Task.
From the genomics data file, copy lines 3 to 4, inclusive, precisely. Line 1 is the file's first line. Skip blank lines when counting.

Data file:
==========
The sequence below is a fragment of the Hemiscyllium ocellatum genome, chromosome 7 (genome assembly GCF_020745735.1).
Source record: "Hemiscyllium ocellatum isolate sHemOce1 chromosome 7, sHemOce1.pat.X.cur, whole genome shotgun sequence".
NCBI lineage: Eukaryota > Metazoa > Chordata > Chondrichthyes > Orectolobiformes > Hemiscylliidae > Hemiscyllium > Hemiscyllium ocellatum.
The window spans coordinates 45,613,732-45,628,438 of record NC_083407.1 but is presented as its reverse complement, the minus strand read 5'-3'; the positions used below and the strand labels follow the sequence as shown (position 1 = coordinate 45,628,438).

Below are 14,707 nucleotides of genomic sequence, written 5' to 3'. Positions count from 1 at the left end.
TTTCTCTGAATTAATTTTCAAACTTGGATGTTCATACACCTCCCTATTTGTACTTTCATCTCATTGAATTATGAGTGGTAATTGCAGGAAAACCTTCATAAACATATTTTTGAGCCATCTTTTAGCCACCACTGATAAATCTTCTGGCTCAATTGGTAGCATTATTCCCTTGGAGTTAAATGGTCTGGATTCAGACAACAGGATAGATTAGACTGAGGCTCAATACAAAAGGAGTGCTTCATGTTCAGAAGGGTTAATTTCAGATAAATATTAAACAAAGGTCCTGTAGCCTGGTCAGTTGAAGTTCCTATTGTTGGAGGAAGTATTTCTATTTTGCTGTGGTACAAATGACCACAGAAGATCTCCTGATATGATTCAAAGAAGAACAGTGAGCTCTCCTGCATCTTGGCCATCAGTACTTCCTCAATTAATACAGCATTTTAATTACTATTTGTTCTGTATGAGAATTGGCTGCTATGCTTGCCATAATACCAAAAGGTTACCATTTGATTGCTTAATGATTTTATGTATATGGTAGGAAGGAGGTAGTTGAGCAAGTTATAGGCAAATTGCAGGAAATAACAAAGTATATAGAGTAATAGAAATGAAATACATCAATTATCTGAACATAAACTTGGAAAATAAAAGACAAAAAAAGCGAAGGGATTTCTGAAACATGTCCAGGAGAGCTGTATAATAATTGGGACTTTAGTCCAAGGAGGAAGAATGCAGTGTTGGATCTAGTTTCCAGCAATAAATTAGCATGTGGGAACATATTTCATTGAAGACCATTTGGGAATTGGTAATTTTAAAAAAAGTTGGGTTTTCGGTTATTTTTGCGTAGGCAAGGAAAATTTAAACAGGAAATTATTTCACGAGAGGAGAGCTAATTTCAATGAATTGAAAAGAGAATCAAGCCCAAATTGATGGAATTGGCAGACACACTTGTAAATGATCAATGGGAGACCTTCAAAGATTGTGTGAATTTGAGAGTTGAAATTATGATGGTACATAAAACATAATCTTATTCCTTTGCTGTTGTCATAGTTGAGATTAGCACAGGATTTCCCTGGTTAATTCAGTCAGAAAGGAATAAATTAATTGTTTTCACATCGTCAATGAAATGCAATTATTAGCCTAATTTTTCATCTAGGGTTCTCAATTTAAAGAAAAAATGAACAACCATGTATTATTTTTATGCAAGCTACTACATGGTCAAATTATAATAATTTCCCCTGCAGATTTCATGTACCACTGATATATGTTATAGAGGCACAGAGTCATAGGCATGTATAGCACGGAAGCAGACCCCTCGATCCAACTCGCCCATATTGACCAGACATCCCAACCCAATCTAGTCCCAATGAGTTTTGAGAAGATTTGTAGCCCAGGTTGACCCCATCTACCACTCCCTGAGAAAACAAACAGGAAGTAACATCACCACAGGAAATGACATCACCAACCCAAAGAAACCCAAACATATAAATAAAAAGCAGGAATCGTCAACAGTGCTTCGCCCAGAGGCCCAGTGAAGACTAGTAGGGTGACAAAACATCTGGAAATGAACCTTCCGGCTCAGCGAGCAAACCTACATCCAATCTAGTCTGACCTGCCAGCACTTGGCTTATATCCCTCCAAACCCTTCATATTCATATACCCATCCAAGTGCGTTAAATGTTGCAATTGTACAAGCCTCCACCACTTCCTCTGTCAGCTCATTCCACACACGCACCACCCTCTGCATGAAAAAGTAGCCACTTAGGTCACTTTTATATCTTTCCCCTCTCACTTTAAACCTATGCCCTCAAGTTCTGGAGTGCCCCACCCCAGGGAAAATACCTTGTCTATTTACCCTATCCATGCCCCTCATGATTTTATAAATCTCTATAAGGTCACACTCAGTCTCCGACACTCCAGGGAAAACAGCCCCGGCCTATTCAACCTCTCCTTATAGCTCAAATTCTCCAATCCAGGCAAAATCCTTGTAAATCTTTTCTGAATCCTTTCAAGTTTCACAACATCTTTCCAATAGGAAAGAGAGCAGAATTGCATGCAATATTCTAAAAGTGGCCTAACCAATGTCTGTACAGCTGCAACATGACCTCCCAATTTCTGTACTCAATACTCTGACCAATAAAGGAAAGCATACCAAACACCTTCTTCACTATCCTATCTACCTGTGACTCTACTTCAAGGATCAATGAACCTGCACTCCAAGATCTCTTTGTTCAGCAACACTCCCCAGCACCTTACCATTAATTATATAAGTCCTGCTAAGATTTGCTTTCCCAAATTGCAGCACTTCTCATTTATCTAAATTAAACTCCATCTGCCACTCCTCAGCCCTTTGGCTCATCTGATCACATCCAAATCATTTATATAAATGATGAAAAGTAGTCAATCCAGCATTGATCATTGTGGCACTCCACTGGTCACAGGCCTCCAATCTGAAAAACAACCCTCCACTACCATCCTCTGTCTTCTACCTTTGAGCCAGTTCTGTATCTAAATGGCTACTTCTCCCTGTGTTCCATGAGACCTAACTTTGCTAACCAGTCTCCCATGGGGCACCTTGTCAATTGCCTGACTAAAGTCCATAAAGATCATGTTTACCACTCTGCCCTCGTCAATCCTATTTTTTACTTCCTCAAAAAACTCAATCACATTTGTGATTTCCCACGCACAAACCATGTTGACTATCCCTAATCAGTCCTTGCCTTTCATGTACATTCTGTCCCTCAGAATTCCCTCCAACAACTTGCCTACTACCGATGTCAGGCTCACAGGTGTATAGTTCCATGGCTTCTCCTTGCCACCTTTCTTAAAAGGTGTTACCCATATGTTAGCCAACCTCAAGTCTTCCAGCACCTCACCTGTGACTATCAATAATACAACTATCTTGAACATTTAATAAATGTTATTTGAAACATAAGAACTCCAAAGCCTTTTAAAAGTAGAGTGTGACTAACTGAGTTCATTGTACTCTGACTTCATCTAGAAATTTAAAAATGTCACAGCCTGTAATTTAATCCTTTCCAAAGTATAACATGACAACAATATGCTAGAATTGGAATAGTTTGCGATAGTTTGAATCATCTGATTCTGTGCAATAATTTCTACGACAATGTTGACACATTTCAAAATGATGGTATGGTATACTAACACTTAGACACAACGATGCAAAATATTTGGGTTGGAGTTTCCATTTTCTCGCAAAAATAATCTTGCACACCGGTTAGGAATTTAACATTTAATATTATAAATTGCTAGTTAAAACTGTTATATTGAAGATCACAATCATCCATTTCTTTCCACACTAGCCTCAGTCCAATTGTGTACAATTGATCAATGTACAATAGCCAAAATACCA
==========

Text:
NCBI lineage: Eukaryota > Metazoa > Chordata > Chondrichthyes > Orectolobiformes > Hemiscylliidae > Hemiscyllium > Hemiscyllium ocellatum.
The window spans coordinates 45,613,732-45,628,438 of record NC_083407.1 but is presented as its reverse complement, the minus strand read 5'-3'; the positions used below and the strand labels follow the sequence as shown (position 1 = coordinate 45,628,438).